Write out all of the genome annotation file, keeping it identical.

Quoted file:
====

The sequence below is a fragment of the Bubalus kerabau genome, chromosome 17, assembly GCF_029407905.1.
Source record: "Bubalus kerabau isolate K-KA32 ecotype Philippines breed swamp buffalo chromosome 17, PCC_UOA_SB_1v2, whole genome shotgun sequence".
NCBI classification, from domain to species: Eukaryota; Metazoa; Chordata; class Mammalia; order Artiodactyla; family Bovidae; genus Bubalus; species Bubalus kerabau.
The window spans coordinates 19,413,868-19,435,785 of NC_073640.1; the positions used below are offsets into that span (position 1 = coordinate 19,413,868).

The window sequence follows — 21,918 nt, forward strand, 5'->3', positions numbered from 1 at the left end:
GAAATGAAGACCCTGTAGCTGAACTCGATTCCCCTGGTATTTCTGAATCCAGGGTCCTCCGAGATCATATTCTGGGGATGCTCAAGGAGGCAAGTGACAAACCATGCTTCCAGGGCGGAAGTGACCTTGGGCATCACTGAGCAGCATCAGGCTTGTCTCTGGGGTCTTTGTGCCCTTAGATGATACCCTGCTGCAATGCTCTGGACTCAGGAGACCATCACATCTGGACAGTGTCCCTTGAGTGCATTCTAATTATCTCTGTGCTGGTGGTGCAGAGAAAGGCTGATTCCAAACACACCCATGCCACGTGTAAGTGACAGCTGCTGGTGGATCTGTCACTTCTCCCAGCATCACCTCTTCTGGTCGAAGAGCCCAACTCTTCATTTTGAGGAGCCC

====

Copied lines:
The sequence below is a fragment of the Bubalus kerabau genome, chromosome 17, assembly GCF_029407905.1.
Source record: "Bubalus kerabau isolate K-KA32 ecotype Philippines breed swamp buffalo chromosome 17, PCC_UOA_SB_1v2, whole genome shotgun sequence".
NCBI classification, from domain to species: Eukaryota; Metazoa; Chordata; class Mammalia; order Artiodactyla; family Bovidae; genus Bubalus; species Bubalus kerabau.
The window spans coordinates 19,413,868-19,435,785 of NC_073640.1; the positions used below are offsets into that span (position 1 = coordinate 19,413,868).

The window sequence follows — 21,918 nt, forward strand, 5'->3', positions numbered from 1 at the left end:
GAAATGAAGACCCTGTAGCTGAACTCGATTCCCCTGGTATTTCTGAATCCAGGGTCCTCCGAGATCATATTCTGGGGATGCTCAAGGAGGCAAGTGACAAACCATGCTTCCAGGGCGGAAGTGACCTTGGGCATCACTGAGCAGCATCAGGCTTGTCTCTGGGGTCTTTGTGCCCTTAGATGATACCCTGCTGCAATGCTCTGGACTCAGGAGACCATCACATCTGGACAGTGTCCCTTGAGTGCATTCTAATTATCTCTGTGCTGGTGGTGCAGAGAAAGGCTGATTCCAAACACACCCATGCCACGTGTAAGTGACAGCTGCTGGTGGATCTGTCACTTCTCCCAGCATCACCTCTTCTGGTCGAAGAGCCCAACTCTTCATTTTGAGGAGCCC